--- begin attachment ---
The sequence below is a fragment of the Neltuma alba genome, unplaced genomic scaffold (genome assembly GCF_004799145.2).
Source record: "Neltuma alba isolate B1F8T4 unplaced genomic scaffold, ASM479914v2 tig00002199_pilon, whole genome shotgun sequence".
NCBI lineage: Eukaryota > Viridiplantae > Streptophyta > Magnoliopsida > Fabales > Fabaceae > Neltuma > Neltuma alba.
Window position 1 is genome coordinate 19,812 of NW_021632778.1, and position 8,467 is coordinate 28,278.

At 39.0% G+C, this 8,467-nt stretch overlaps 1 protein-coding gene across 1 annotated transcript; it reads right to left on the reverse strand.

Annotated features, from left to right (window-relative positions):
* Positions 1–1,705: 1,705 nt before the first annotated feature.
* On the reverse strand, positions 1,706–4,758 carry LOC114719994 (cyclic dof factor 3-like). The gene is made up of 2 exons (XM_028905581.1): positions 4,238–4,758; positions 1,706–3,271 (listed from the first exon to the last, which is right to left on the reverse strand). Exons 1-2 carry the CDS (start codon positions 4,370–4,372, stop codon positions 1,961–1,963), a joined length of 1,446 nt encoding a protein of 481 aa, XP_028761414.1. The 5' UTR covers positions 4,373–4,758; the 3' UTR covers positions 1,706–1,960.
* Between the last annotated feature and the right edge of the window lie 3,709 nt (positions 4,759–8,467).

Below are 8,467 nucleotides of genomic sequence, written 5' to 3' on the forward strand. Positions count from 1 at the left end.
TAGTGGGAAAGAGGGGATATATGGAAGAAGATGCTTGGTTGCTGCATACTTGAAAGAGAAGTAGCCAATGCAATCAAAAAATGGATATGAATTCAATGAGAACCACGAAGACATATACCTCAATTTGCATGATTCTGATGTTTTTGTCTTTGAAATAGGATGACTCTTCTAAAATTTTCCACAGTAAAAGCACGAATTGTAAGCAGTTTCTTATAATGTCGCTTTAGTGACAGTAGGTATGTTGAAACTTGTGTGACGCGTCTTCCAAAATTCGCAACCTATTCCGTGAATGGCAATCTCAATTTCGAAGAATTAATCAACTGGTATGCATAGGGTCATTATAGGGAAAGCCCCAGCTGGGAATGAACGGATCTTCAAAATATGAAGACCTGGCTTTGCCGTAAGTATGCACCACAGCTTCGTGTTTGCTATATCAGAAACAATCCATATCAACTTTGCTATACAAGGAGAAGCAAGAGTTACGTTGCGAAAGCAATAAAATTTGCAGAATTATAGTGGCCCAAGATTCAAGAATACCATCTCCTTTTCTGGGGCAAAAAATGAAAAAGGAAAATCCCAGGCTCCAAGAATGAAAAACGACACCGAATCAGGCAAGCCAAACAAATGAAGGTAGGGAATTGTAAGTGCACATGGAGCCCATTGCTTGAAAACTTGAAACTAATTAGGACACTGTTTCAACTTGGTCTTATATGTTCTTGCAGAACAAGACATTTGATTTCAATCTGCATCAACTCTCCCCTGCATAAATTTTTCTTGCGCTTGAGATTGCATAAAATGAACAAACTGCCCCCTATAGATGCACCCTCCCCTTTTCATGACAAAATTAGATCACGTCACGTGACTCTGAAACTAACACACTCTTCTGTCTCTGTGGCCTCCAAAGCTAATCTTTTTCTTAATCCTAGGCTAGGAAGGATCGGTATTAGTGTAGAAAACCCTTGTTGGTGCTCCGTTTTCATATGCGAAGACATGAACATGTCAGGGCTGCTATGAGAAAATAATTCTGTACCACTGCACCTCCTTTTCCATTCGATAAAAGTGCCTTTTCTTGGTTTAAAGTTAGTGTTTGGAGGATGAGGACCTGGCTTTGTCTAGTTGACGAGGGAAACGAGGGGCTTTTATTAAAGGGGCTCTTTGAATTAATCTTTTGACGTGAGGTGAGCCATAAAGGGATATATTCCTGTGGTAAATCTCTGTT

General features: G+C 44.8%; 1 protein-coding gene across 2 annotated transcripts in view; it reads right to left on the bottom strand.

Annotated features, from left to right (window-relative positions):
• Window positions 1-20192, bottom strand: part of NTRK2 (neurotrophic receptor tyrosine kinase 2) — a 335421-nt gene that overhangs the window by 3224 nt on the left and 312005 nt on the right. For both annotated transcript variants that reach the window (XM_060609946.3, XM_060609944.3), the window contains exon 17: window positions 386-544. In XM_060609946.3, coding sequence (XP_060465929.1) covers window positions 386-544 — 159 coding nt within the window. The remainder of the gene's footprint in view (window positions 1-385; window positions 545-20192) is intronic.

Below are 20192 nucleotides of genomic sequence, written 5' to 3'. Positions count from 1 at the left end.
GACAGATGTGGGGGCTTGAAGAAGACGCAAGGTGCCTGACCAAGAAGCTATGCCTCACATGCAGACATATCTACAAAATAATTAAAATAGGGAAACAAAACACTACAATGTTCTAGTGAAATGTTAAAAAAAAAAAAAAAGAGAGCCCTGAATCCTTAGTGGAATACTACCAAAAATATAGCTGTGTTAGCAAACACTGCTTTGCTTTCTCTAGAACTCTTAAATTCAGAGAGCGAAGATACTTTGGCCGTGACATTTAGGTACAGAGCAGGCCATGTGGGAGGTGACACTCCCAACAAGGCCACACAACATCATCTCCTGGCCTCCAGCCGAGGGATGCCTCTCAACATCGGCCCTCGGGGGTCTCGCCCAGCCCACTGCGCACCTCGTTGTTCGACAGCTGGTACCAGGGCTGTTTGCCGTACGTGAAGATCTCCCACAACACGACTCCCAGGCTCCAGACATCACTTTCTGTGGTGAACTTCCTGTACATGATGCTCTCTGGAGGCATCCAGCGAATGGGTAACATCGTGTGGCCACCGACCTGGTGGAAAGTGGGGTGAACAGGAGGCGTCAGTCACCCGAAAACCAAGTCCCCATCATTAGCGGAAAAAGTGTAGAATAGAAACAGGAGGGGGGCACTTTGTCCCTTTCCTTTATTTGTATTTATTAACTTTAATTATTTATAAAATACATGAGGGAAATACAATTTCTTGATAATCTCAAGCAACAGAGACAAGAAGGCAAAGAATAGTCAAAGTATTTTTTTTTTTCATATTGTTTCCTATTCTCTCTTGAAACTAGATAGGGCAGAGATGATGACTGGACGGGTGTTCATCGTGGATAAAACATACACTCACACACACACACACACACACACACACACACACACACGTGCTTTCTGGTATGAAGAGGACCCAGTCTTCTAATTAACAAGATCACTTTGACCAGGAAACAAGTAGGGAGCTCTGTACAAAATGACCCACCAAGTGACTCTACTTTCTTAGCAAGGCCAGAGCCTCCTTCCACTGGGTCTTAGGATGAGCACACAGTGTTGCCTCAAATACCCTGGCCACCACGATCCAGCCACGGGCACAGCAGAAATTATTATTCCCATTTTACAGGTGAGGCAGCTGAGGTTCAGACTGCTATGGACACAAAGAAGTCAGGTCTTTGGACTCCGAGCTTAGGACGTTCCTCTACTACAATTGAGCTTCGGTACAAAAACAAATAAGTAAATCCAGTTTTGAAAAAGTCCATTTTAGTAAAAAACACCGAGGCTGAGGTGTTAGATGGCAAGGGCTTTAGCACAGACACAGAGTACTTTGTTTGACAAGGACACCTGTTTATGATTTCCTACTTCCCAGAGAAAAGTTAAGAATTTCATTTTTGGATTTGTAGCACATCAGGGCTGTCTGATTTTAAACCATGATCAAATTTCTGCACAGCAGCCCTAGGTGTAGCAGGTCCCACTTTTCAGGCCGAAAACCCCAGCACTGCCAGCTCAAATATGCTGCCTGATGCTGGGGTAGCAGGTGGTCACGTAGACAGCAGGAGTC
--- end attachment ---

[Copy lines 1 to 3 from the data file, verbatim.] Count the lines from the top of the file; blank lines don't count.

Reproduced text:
The sequence below is a fragment of the Neltuma alba genome, unplaced genomic scaffold (genome assembly GCF_004799145.2).
Source record: "Neltuma alba isolate B1F8T4 unplaced genomic scaffold, ASM479914v2 tig00002199_pilon, whole genome shotgun sequence".
NCBI lineage: Eukaryota > Viridiplantae > Streptophyta > Magnoliopsida > Fabales > Fabaceae > Neltuma > Neltuma alba.